Ubisoft Abandons Constantly-Connected DRM Policy

Ubisoft has confirmed in an interview with Rock Paper Shotgun that it no longer requires PC gamers to be constantly connected to the internet to play its games. Stephanie Perotta, Ubisoft’s worldwide director for online games said in the interview that “since June last year our policy for all of PC games is that we only require a one-time online activation when you first install the game, and from then you are free to play the game offline.”

Perotti went on to clarify Ubisoft’s new policy, saying:

Whenever you want to reach any online service, multiplayer, you will have to be connected, and obviously for online games you will also need to be online to play. But if you want to enjoy Assassin’s Creed III single player, you will be able to do that without being connected. And you will be able to activate the game on as many machines as you want.

This is great news for PC users and something that is long over-due. If you read the full interview, RPS ask some pretty direct questions about Ubisoft’s absurd DRM strategy and its representatives really don’t supply a logical reason for their previous decisions regarding their apparent piracy epidemic.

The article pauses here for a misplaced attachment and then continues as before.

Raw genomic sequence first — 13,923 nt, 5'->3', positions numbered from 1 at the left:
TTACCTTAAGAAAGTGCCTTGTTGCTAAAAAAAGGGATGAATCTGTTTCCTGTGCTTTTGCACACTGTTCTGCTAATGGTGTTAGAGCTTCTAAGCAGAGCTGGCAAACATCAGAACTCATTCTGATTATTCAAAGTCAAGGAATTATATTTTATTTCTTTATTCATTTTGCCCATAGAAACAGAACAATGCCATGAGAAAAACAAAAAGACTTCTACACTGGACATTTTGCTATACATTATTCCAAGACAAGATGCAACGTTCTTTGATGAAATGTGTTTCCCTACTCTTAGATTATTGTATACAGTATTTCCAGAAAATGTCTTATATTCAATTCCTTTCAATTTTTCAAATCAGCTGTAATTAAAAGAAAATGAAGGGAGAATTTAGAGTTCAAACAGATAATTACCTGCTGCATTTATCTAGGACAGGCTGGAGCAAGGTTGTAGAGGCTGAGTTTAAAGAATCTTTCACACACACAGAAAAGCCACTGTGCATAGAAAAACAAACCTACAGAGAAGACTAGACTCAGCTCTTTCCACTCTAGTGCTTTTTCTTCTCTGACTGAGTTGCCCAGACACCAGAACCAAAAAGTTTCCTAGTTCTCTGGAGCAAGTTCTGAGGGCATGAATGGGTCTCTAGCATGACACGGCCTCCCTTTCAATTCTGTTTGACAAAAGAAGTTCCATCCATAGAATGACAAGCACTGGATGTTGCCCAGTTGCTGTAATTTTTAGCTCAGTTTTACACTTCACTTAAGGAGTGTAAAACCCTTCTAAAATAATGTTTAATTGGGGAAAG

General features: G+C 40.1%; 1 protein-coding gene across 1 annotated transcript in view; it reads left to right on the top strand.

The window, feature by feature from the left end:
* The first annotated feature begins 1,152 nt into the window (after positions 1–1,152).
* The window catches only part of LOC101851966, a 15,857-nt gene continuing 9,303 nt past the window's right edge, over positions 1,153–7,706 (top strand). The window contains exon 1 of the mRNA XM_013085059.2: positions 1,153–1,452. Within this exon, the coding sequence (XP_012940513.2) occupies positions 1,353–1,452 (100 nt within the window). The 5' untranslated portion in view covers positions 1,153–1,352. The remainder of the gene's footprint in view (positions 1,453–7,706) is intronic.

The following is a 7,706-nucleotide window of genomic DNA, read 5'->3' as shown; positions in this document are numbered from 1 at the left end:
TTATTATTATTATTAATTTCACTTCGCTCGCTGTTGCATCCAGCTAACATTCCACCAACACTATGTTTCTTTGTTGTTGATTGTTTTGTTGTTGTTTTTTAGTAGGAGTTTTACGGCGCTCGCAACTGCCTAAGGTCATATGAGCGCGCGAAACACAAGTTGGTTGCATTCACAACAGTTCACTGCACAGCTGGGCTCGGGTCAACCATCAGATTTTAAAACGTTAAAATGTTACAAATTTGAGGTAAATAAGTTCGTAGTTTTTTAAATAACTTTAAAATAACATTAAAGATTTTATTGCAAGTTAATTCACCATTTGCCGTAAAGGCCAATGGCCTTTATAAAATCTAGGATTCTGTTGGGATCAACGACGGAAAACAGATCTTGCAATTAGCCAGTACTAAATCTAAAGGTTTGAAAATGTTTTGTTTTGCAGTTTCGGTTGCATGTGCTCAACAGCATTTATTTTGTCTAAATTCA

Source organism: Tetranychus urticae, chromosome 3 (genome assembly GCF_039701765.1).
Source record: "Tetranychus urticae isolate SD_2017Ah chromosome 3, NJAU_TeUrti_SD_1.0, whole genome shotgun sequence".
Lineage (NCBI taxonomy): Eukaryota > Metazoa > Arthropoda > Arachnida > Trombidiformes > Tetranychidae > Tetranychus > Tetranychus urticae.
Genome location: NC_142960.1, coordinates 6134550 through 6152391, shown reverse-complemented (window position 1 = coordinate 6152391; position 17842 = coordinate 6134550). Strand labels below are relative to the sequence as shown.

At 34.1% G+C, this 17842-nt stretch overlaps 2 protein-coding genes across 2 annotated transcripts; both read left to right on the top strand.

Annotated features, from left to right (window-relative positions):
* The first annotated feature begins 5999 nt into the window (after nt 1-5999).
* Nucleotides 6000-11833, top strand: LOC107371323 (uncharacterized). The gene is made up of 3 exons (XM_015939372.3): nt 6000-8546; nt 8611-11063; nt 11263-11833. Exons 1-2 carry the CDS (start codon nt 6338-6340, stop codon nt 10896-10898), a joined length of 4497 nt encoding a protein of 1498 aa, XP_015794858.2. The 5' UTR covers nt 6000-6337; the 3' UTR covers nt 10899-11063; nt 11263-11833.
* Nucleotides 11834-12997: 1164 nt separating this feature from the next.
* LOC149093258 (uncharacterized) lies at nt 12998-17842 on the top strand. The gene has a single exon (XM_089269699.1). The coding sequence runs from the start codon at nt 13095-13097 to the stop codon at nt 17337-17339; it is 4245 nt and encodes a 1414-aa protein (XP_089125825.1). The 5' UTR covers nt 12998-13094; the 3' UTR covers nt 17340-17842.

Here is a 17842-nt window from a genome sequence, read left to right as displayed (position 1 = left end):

Instead, when questioned on the efficacy of its DRM policy and the data behind it, Ubisoft offered weak responses such as; ‘I think they are complex topics’, ‘I’m not going to comment on data’ and ‘That was an unfortunate comment’. Again, read the full interview to get a clearer picture of Ubisoft’s thought process and outlook for the future. At least the developer/publisher has begun to react to its dissatisfied customers in a positive way, even if it isn’t willing to admit that its previous policies were ultimately ineffective and counter productive.

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Jonathan Sedarati

Jonny plays Games, talks Philosophy, reads Psychology, eats Bananas, sleeps...

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